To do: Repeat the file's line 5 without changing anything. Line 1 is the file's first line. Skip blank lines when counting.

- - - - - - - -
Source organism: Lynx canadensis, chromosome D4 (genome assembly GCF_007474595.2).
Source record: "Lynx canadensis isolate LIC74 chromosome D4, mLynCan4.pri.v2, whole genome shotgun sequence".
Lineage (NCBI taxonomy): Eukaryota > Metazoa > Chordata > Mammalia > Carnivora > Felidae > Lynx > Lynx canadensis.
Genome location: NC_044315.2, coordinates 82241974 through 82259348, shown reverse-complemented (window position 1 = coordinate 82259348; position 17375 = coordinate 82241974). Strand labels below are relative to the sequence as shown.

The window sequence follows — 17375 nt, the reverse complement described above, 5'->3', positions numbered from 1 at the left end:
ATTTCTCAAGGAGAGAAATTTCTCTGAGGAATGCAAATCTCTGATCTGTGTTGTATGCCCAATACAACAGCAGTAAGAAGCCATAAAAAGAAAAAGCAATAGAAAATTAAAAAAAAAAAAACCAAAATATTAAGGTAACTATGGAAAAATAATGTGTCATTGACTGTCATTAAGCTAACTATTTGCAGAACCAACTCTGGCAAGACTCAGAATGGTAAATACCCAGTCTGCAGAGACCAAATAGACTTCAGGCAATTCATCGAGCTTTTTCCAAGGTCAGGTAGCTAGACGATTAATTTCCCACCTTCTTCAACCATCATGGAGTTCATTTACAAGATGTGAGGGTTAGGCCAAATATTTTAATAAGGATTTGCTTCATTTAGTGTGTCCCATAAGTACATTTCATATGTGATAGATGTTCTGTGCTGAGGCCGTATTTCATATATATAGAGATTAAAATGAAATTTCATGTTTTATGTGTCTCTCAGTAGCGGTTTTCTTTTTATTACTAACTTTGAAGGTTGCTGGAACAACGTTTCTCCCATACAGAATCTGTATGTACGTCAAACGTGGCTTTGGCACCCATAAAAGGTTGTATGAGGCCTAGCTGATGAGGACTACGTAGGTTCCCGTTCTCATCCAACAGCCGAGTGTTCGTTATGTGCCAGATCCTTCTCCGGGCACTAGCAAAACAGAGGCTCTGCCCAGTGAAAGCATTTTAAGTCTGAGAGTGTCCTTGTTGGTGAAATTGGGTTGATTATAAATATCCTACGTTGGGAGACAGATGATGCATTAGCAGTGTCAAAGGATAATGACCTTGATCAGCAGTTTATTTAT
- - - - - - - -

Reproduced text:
The window sequence follows — 17375 nt, the reverse complement described above, 5'->3', positions numbered from 1 at the left end: